Children love it when someone reads a book to them. They love funny sounds, rhyming words and silly pictures. They love the sound of their mom or dad’s voice.
Sometimes, their mom or dad can’t read to them, because they are not present in the home. Sometimes that parent is in prison.
Aunt Mary’s Storybook Project is a national program that promotes inmate parents reading to their children on audiocassette tape. Church or service groups are solicited to donate new (or gently used) books, blank audio tapes, postal packaging and postage in order to facilitate this concept in women’s and men’s prisons across the country (and beyond). Incarcerated parents pick out books, read them on a tape and either volunteers or prison workers mail them out to the children.
Highland Baptist Church in Louisville, Ky., sponsored two such events at Kentucky State Reformatory, a medium-security prison with over 1,900 men. Last October, the Jean Jane’s Missions group sponsored the event at which we distributed 57 books to men with kids from birth to 14 years old. On May 30-31 of this year, the Martha Shaw Missions group sponsored another event.
This time, we experimented with holding the event outside to see if we could attract more participants. Did we ever! Ninety-five degree heat and a sunburned scalp later, I discovered that we had distributed 191 books, meaning that 191 children received a new book and a tape.
The experiment was so successful, we ran out of books before the end of the first day. I had to scramble to find more books on Tuesday night, and found a very generous proprietor of “A Reader’s Corner” in St. Mathews, who not only helped me select boxes full of children’s books, but also gave me a very generous discount.
The men at KSR with young relatives showed up at the event to select an age appropriate book for the child. They were then scheduled to come to the educational TV studio in the school to record the book. The inmate readers recorded their book, followed by a personal message to the child.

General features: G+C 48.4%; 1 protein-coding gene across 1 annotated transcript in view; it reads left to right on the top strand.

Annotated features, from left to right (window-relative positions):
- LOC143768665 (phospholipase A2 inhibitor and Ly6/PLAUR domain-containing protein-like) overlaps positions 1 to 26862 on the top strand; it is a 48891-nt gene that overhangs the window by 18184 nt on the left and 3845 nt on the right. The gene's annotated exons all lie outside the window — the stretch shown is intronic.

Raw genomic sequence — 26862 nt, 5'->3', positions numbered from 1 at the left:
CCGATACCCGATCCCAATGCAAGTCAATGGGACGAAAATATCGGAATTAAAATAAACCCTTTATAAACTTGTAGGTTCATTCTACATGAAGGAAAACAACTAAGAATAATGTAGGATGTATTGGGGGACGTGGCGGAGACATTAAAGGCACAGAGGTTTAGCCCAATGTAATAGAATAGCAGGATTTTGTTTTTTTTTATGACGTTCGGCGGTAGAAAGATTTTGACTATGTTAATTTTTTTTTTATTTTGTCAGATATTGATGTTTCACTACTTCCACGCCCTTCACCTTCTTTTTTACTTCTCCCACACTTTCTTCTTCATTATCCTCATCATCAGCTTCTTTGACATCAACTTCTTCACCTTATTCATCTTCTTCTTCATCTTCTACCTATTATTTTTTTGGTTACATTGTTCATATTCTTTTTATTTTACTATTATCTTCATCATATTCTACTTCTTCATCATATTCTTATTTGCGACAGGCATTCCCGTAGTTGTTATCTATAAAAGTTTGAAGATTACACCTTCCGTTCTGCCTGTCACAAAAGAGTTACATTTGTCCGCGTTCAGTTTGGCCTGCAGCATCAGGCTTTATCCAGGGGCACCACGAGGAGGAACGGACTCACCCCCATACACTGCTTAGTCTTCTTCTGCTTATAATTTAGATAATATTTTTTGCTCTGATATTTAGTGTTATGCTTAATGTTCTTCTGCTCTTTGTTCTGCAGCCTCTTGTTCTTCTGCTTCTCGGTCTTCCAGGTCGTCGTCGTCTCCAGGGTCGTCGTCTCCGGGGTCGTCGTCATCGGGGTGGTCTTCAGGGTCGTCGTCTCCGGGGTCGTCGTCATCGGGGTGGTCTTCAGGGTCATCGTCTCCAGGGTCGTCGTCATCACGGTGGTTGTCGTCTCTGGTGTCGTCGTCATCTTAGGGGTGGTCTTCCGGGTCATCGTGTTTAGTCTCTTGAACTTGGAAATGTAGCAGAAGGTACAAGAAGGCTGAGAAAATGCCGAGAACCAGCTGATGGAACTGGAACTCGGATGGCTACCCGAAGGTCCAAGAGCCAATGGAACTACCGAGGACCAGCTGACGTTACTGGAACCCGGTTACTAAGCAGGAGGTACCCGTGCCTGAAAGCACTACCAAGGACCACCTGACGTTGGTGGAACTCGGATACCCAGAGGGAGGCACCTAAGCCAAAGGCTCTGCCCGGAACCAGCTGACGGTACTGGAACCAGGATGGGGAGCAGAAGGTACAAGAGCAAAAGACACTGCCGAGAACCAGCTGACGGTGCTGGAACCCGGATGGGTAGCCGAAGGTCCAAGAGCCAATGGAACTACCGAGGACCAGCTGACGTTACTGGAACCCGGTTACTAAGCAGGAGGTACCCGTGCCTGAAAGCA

Sometimes it is hilarious listening to burly, tattooed muscle men make animal sounds or funny voices of different characters.
Sometimes all I hear is silence, and then sounds that affirm my guess that they are composing themselves after an unexpected wave of emotion.
Seventy percent of children of incarcerated parents eventually end up facing the justice system themselves at some point in their lives. Many of these children end up doing hard time in state institutions.
In reality, though, they are doing hard time now as 12-year-olds, 7-year-olds, and even as babies. They grow up with the perception that their parent is “bad” and doesn’t care. They are often teased and feel they have to defend themselves (or their parent), sometimes in a violent way.
When they receive in the mail a book and tape of their parent reading to them, they hear another message, “Daddy/Mommy loves me; … has a happy voice; …thinks reading is cool.”
Aunt Mary’s Storybook Project is just a small pill for one huge social illness. But when we think we are merely scratching the surface, at least 191 kids are feeling a little bit better!
Virenee Chatmon, a member Highland Baptist Church in Louisville, is a professor at Kentucky Community & Technical College assigned as a literacy and adult basic education teacher at the Kentucky State Reformatory.